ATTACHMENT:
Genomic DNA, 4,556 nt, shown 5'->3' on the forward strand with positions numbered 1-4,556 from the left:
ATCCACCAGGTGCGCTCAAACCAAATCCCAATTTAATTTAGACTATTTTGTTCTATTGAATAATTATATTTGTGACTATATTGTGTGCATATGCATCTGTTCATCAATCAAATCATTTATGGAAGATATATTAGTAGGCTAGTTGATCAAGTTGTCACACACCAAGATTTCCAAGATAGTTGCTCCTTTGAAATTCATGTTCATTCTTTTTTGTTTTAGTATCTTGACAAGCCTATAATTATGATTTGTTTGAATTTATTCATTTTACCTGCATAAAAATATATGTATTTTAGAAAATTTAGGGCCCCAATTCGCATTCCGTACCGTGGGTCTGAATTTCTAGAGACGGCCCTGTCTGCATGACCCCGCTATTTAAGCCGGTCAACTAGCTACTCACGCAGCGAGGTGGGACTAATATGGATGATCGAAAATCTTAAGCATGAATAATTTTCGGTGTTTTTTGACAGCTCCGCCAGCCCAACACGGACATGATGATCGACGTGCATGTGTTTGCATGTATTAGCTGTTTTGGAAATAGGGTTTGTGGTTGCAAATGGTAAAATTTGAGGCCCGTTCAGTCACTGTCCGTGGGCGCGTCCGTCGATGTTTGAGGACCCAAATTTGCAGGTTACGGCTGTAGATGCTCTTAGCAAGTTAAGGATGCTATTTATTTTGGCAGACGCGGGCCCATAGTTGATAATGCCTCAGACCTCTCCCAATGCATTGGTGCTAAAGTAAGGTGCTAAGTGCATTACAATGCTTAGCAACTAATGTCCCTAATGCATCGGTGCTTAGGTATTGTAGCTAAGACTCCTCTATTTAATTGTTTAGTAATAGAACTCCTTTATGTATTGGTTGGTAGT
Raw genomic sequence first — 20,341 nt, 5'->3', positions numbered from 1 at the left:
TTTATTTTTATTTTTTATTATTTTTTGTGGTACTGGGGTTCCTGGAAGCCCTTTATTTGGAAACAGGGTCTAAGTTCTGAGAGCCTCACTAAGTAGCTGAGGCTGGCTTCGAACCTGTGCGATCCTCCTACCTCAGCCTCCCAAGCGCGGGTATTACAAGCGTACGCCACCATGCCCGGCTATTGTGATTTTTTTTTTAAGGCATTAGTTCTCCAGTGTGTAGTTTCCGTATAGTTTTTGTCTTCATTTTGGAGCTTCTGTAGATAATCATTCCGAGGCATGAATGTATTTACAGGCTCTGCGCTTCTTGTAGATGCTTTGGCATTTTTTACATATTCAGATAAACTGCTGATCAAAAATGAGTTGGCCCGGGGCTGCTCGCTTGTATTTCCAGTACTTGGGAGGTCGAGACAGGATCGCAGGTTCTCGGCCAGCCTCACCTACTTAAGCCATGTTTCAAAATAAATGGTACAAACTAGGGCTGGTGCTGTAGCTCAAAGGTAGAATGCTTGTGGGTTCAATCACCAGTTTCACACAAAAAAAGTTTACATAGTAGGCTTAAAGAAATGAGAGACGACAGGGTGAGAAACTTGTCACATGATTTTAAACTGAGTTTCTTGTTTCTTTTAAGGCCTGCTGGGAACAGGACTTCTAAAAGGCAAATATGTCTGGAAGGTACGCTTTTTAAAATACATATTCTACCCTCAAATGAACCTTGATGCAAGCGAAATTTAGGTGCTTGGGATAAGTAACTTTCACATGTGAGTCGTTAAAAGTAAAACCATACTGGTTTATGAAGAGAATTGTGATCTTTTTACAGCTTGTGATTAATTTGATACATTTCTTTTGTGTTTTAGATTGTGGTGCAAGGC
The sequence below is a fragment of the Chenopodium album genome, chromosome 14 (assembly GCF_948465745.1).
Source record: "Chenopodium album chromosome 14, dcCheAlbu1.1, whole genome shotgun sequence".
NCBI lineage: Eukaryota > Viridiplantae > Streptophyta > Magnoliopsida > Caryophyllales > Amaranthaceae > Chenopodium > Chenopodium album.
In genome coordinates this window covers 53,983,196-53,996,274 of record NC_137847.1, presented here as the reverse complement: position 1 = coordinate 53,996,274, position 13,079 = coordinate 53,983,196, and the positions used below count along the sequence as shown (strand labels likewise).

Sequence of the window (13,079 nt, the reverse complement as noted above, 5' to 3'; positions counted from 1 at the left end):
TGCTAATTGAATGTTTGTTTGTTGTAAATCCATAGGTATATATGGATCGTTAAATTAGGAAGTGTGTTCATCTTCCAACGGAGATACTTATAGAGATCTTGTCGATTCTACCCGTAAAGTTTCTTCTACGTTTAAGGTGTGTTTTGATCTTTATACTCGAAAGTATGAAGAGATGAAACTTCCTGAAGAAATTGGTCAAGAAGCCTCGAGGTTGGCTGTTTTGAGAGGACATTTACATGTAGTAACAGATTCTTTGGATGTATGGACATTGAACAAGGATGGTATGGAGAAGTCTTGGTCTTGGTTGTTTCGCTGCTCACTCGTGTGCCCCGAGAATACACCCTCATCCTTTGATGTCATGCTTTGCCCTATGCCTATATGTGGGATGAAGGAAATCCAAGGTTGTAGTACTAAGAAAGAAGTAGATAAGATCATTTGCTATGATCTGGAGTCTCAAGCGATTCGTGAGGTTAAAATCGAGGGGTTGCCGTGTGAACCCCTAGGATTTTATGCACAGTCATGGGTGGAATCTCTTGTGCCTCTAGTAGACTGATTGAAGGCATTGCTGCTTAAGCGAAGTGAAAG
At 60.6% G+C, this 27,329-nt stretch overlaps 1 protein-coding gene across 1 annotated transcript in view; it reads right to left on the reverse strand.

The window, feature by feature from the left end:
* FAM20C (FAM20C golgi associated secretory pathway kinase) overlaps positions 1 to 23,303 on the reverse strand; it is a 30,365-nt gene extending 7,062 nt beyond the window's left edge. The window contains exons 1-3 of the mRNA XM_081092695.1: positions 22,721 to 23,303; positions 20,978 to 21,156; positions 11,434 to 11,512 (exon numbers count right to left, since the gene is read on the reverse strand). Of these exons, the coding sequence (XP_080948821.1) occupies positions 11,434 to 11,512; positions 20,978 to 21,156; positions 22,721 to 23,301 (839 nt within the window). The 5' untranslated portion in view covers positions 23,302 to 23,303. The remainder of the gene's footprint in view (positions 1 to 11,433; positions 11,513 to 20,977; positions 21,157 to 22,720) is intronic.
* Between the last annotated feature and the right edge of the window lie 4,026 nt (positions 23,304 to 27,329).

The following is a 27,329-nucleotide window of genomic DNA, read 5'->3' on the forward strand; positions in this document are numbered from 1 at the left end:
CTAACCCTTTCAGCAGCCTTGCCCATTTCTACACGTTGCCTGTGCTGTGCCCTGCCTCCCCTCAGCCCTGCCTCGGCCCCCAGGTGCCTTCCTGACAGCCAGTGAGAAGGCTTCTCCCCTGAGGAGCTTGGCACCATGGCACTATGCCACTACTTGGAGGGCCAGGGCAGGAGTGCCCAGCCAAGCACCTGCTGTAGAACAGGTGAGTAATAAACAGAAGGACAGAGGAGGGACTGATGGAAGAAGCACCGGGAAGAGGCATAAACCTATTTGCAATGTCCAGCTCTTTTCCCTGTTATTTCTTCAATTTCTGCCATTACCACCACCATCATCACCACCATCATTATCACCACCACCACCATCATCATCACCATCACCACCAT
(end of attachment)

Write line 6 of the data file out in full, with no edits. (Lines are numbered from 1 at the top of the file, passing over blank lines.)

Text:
Source record: "Chenopodium album chromosome 14, dcCheAlbu1.1, whole genome shotgun sequence".